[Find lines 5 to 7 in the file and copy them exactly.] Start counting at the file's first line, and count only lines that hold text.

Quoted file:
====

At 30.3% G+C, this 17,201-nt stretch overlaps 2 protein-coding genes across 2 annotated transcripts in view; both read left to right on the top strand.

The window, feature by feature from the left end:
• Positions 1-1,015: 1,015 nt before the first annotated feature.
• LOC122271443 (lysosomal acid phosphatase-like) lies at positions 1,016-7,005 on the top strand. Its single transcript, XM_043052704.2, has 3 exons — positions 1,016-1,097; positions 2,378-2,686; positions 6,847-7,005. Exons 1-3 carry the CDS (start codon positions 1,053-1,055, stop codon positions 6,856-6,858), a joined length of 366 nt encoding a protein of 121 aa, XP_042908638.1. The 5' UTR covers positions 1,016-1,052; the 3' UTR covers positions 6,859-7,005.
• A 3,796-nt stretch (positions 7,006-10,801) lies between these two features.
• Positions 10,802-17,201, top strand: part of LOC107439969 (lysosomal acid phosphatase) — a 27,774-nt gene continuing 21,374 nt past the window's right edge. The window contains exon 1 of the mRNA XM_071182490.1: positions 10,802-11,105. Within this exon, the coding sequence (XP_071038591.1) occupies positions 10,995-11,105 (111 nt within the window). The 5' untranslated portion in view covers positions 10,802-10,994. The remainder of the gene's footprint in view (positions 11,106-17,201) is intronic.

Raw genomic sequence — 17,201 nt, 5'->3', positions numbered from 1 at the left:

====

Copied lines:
• A 3,796-nt stretch (positions 7,006-10,801) lies between these two features.
• Positions 10,802-17,201, top strand: part of LOC107439969 (lysosomal acid phosphatase) — a 27,774-nt gene continuing 21,374 nt past the window's right edge. The window contains exon 1 of the mRNA XM_071182490.1: positions 10,802-11,105. Within this exon, the coding sequence (XP_071038591.1) occupies positions 10,995-11,105 (111 nt within the window). The 5' untranslated portion in view covers positions 10,802-10,994. The remainder of the gene's footprint in view (positions 11,106-17,201) is intronic.

Raw genomic sequence — 17,201 nt, 5'->3', positions numbered from 1 at the left: